Finally is an issue much more tricky, yet I say that getting a tattoo is an issue of Christian liberty, just like the previous three issues. In the very same verse that Christians use against tattoos, Moses outlaws piercings... so why the inconsistency? I would argue it stems because it is outside their culture and lacks history within the church, though some ascetic groups burned marks into their skin.

It is imperative that one uses cultural wisdom, but it is also important to discern biblically your heart and motives. Cultural wisdom is necessary is necessary because often tattoos can stigmatize you from your family, friends, community, essentially your culture. But it is more important to ask questions of the heart.
(1) What are your motives?
---is it rebellion against God, family, your culture?
---is it to express your individuality?
---do you believe that it is how you can best glorify God?
(2) Would it become a barrier to sharing the Gospel to your surrounding culture? or help?

As you search your heart to see if any of the four issues would cause you to fall into sin, or lead others to sin, then don't smoke, drink, pierce or get inked. But if it is the other case entirely then figure out if your culture permits it, then why not?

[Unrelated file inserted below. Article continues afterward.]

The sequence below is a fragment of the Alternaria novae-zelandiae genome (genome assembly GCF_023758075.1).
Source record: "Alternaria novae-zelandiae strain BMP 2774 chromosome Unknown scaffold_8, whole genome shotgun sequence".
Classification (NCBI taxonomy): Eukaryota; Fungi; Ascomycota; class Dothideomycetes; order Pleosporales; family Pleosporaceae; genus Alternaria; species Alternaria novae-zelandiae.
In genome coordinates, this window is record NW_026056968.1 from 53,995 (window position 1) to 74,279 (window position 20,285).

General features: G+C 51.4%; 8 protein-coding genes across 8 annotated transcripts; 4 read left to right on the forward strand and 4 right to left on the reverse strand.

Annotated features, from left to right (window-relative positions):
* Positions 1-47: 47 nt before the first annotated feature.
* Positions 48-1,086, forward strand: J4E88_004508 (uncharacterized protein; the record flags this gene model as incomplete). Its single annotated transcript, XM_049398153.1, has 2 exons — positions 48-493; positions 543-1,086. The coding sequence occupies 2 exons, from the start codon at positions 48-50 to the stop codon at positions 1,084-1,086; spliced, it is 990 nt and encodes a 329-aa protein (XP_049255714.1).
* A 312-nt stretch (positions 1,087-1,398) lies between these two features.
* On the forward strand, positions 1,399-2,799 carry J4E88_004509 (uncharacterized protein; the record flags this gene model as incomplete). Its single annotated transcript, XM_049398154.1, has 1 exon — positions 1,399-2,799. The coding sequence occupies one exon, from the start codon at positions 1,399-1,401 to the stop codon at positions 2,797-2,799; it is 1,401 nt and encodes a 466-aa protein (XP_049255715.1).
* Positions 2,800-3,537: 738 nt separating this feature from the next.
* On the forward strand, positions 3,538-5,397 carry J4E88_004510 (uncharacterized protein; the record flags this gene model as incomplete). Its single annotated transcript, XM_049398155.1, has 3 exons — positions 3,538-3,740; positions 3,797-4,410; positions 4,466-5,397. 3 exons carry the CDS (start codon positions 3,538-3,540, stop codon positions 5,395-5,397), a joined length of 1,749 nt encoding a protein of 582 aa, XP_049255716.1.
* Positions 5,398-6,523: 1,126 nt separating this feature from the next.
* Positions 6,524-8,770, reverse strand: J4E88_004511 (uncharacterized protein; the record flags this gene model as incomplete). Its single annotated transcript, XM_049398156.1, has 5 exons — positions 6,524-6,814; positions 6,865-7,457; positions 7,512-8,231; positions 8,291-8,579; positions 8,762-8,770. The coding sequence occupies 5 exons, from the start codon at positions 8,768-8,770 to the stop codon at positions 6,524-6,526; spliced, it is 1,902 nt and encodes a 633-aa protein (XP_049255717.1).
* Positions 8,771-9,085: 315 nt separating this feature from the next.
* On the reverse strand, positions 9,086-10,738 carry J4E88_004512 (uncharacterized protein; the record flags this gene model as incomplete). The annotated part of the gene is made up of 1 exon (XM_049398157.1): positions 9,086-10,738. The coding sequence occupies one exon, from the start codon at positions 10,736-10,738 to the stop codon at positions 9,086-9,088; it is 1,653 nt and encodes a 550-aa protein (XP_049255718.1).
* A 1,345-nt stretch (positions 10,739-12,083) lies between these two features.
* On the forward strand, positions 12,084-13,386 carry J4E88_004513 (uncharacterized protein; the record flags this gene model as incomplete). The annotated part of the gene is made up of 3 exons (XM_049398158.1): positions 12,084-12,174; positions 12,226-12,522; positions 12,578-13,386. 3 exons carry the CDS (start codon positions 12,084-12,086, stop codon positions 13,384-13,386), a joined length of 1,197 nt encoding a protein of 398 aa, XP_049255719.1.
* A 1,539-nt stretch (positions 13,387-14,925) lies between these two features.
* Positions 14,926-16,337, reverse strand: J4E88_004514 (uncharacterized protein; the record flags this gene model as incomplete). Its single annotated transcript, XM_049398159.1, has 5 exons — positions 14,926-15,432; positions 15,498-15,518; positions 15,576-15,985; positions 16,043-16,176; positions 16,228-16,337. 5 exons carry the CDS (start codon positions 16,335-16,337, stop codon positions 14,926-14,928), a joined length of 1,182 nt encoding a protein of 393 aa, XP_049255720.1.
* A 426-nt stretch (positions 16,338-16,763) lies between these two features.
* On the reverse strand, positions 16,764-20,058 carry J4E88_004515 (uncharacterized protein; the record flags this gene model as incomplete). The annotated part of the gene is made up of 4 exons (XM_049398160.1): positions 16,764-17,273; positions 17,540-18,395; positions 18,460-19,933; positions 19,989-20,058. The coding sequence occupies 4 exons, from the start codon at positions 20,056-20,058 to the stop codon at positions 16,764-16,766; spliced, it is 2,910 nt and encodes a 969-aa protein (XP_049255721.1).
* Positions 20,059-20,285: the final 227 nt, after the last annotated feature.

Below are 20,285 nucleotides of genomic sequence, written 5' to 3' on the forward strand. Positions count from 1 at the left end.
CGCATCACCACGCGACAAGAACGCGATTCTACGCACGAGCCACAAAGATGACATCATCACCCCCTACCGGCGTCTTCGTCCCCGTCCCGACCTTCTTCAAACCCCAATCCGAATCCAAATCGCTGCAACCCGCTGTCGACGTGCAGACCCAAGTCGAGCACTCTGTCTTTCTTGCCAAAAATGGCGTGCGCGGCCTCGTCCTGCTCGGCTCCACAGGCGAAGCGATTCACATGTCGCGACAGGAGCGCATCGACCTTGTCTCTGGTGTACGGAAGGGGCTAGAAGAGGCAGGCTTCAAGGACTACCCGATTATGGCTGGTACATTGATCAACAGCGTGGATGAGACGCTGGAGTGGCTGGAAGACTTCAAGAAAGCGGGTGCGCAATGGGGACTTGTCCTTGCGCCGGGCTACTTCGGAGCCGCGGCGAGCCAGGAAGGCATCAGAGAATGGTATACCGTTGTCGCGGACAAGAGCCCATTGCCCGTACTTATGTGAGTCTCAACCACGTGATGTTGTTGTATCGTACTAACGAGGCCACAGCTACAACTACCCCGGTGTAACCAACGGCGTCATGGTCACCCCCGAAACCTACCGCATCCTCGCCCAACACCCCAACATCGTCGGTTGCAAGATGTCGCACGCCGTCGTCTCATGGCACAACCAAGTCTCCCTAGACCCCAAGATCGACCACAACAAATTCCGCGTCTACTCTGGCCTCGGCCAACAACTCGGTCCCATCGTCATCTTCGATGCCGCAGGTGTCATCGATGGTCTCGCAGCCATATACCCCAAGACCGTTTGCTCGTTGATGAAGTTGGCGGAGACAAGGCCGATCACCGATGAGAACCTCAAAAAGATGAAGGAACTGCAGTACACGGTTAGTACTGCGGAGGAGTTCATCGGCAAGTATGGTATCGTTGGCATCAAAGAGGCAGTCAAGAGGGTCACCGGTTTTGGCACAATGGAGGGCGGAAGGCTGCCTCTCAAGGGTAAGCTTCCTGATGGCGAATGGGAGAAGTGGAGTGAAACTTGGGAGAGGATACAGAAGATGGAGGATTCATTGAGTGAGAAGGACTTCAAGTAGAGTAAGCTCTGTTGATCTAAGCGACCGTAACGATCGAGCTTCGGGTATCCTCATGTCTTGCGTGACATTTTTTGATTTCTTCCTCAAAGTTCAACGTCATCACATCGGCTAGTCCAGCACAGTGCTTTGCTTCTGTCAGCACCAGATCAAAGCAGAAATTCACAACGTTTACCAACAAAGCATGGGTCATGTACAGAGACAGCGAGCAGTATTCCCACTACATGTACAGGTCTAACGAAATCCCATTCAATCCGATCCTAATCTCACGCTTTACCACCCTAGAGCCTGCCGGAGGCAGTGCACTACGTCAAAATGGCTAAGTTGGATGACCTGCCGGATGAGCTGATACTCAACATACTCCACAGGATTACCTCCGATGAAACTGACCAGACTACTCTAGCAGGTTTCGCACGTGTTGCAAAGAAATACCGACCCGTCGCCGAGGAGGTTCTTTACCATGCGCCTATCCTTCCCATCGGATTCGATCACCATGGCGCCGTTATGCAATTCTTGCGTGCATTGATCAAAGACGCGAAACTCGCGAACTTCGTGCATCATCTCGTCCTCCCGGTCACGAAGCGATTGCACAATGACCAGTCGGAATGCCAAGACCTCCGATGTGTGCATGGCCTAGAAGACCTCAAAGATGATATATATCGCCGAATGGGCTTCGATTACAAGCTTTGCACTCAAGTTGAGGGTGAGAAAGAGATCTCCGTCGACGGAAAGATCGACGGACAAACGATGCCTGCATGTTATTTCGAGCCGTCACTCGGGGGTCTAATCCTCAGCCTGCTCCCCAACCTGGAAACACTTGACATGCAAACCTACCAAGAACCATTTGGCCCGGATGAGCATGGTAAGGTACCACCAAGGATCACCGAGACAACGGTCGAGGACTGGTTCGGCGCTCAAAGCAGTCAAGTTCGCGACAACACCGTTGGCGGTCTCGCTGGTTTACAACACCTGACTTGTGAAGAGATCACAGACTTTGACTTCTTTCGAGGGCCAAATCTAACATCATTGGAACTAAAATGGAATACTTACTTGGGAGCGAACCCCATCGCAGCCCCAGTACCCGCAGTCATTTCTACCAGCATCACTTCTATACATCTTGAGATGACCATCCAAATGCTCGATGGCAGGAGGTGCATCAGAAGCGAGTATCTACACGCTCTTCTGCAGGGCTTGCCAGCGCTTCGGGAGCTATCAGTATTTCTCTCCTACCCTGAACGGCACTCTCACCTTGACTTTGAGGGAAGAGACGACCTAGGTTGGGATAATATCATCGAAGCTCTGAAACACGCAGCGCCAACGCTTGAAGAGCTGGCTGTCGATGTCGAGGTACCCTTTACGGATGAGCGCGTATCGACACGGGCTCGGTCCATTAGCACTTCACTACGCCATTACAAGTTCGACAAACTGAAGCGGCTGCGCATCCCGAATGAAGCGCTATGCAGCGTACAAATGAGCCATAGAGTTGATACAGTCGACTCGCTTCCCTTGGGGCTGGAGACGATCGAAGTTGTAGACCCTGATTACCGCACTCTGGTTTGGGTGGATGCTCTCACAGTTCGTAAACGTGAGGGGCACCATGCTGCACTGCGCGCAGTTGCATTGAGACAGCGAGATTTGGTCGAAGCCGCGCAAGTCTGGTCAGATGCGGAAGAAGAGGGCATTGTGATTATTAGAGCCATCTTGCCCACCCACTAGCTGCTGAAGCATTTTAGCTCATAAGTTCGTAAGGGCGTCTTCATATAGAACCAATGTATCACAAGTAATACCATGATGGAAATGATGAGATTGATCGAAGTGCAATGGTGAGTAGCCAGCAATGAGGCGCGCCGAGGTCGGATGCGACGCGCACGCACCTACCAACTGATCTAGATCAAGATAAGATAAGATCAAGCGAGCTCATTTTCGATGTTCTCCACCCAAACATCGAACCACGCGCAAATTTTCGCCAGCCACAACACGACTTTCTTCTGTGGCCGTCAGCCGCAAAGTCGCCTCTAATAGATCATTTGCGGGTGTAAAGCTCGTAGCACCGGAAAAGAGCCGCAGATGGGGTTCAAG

But in my jet, just get a Henna redone every month :-p But I am looking forward to the next Ask John Podcast from Desiring God, as it deals with this very issue.

Here is something on my mind: If we are fascinated or excited about anything more than the fact that the Son of God voluntarily suffered in our place, bearing the guilt our sins deserved, then we are in big trouble. I get the impression that many today -- both in the broadly evangelical world and in the Reformed world -- are rather bored with the cross of Christ and the justification of sinners through faith alone. But there is no greater mystery and no more glorious theme than this. Do we get bored hearing the "same old gospel?" If so, our ministries and our lives are heading for big trouble. In my opinion, there would be no more powerful influence in our lives and our churches than for us sincerely to exclaim with Paul: May I never boast except in the cross of Christ Jesus my Lord.
- Richard Phillips

[HT] Shepherd's Scrapbook

The only way to rescue our world. (is the gospel)

if you have some thoughts on church leadership, check out my previous post.
Words from Mark Driscoll, Radical Reformission (pp. 108)